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  • Sylvain Lupari

Martin Stürtzer Microgravity (2022)

Ambient beats, cosmic rock and new Berlin School at their very best

1 Exit Probe 7:18

2 Triode 7:22

3 Approaching 7:52

4 Descent 8:06

5 Microgravity 7:26

6 Resonance 7:14

7 System 5:34

8 Pollux Rising 6:52

Exosphere exo37

(DDL 57:45) (V.F.) (Ambient beats, Cosmic rock, New Berlin School)

MICROGRAVITY is the very last album of Martin Stürtzer to be released in 2022. A prolific year if ever there was one! But the album is a reissue of a work first proposed by another project of the German synthesist entitled Thalaron. This album saw the light of day in the summer of 2017 and already proposes this change of direction of the Wuppertal-born musician who forsakes here his Dark Ambient nature, his visions of a tenebrous electronic music (EM) made by the piling up of sonic drones for an approach turned towards the New Berlin School and on cosmic electronic rock. It's the beginning of a new Martin Stürtzer with a precursory album in his career that explores the different probabilities of the sequencer by proposing 8 tracks conceived on evolving rhythmic axes with polyrhythmic textures that flirt with a lively EM, as with those delicious ambient rhythms that have become his musical signature over the last years.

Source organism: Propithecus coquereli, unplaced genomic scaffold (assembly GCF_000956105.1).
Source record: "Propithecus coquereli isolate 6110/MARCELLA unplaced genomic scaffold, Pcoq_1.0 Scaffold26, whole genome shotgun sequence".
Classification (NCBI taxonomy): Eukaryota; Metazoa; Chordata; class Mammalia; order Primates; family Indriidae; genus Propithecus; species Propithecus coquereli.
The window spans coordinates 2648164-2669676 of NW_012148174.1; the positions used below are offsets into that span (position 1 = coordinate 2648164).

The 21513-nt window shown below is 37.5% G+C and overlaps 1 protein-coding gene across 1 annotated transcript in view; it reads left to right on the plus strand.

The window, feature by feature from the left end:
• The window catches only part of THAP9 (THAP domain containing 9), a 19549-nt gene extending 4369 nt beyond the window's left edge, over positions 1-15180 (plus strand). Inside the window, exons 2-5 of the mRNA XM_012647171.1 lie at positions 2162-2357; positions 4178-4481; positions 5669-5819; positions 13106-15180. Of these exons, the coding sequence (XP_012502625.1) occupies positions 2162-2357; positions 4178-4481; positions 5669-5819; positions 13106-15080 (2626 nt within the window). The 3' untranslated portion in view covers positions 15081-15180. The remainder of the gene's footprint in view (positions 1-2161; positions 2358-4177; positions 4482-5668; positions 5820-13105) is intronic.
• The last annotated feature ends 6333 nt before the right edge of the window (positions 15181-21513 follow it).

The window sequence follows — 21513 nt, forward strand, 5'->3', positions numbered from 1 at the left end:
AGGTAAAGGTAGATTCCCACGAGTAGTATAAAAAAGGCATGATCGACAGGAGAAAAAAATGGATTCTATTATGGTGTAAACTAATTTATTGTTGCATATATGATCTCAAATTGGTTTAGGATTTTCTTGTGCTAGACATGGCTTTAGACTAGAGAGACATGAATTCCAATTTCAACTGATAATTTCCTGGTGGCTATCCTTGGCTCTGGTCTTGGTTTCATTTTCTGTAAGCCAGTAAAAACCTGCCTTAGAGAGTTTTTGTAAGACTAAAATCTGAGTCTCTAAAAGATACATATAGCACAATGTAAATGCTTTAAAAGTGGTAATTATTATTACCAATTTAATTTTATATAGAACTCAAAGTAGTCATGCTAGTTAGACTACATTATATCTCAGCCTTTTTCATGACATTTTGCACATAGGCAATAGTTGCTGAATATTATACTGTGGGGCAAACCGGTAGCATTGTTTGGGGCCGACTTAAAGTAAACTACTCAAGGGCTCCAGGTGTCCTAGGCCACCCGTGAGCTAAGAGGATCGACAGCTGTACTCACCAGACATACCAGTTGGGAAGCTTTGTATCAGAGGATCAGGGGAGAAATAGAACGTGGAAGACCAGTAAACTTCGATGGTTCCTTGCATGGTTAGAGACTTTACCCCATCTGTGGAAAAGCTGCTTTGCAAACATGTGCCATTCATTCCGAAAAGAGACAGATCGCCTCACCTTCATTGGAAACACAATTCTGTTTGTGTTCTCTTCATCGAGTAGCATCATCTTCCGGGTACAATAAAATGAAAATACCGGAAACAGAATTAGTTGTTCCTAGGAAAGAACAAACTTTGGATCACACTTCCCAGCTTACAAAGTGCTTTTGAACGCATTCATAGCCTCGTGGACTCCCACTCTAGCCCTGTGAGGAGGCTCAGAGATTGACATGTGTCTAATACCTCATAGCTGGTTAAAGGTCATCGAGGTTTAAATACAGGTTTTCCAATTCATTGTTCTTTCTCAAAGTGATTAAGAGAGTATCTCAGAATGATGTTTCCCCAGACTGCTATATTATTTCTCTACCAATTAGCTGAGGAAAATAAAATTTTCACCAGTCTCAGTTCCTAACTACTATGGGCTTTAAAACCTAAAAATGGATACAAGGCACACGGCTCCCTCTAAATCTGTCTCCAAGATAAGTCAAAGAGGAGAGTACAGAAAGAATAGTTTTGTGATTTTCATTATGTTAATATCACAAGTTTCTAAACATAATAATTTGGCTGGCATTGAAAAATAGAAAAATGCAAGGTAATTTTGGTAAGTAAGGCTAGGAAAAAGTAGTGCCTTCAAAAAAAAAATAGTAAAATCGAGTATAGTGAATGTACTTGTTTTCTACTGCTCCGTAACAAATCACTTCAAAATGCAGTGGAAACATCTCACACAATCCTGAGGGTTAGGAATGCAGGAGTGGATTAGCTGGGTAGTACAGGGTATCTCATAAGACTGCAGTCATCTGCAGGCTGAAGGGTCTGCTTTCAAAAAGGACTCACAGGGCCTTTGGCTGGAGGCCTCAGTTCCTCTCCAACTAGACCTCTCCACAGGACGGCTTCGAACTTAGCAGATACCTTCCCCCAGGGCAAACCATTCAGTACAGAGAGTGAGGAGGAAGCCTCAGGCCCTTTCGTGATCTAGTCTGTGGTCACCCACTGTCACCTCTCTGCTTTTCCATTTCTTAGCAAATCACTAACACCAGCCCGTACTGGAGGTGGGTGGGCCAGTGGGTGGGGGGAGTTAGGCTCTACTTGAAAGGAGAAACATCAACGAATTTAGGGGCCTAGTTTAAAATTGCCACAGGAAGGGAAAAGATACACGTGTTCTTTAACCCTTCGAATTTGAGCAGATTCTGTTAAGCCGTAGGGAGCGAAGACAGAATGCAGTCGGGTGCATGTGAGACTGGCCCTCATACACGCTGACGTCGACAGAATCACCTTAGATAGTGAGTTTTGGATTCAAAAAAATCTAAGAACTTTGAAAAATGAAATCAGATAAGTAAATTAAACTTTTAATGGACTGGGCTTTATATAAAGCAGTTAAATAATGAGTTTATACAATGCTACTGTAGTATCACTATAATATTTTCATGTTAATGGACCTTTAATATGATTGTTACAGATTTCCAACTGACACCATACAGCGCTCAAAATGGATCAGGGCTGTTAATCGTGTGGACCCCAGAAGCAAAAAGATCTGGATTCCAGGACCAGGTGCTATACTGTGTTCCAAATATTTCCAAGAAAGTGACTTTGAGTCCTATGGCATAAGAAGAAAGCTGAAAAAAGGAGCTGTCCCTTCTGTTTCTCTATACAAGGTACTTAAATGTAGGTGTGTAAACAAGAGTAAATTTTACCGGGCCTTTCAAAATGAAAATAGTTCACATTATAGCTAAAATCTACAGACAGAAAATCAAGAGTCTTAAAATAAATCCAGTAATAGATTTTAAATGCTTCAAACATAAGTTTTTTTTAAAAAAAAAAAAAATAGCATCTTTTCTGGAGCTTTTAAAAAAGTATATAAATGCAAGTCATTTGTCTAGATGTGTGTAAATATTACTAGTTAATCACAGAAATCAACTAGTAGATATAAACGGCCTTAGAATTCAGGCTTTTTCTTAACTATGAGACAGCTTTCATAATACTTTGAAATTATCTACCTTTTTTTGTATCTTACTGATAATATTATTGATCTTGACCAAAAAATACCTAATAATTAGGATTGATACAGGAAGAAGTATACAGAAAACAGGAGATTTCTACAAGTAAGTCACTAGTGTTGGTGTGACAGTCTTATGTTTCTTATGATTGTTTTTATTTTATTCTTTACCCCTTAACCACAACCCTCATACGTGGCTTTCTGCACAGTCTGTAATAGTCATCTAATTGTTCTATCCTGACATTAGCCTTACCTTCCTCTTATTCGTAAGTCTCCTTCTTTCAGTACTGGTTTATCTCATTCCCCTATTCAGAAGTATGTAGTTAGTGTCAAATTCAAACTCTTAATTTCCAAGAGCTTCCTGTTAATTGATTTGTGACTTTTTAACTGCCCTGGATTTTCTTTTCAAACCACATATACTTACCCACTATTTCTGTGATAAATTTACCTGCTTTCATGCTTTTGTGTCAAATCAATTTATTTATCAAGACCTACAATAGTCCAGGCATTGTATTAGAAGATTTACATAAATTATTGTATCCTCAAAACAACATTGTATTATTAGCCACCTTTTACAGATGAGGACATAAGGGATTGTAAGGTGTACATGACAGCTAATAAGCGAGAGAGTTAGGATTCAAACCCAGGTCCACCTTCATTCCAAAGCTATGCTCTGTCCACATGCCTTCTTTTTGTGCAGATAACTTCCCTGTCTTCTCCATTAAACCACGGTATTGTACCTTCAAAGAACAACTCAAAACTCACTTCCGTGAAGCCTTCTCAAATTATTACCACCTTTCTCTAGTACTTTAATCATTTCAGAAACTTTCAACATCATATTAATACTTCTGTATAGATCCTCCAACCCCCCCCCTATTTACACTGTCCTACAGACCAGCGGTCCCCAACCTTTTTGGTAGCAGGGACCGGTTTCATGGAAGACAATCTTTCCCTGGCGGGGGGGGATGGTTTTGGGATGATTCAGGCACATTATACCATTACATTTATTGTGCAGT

After a big cloud of drones has dissipated, Exit Probe offers an ambient rhythm whose ascent remains in suspension. This first line of rhythm has a meditative rather than driving upward motion, even when the sequencer has fun varying the velocity of the rhythm. A more resonant shadow comes out of it to make 4 circular beats more cadenced. The fusion between these two elements gives the impression to accentuate a static flow in this environment where the horizons of the Cosmos try to charm this atmosphere which flirts with a music with more tenebrous ambiences. We are hooked from the first listening of Triode which shows the more psybient Electronica aspect of Martin Stürtzer with a rhythm clearly more catchy and too fluid to respect the beginnings of Berlin School, or even a cosmic rock. Series of 3 jerky pulses are linked by another isolated pulse, creating a driving rhythm with the organic tone of a gullet rattling its uvula. This flowing rhythm fires our neurons and activates our fingers to tap the arms of our chair in a sonic firmament filled with dark lifeless breezes and synth waves that stretch in filaments radiating of reverberations. We also get hooked right away when we hear the polyrhythmic structure of Approaching. The rhythm is the most lively of this MICROGRAVITY and proposes a series of bass sequences that leap with a rubbery texture to finely weld between them. The sequencer is very active here by elaborating 2 other rhythm lines that follow each other in an ascending movement where one cannot ignore a form of reminiscence in Chris Franke's art at the sequencer. The soundscape remains always rather dark with synth waves that roll like apocalyptic sirens. The synth will also shape another set of waves that roll in cadenced loops towards the finale of a track that is simply excellent. Descent lives on two sequencer movements whose tonal dichotomy is its most appealing aspect. One line of sequenced bass hammers out an ascending procession whose clear fluidity resonates over a blanket of murky, brassy synth breezes. The other line is a series of evanescent shimmers that make arpeggios sparkling rather than move, developing a blurred melodic approach that wanders into increasingly cavernous breezes from a murky synth texture. We remain in the liveliest segment of this album with its title track, which features a lively pulsating rhythm. Chaotic with an elastic effect in its texture, the rhythm of Microgravity hops and pulses in an elaborated arrhythmic vision with an attractive complexity with leaps that let heard a sound effect of mechanical breathlessness of the rhythmic process. It evolves with a slight accentuation in its flow due to these rubbery bass sequences that always accentuate a little more the effect of jumping. Here again, the soundscape is painted in abysmal colors with a dark backdrop and filaments that stretch out with growls.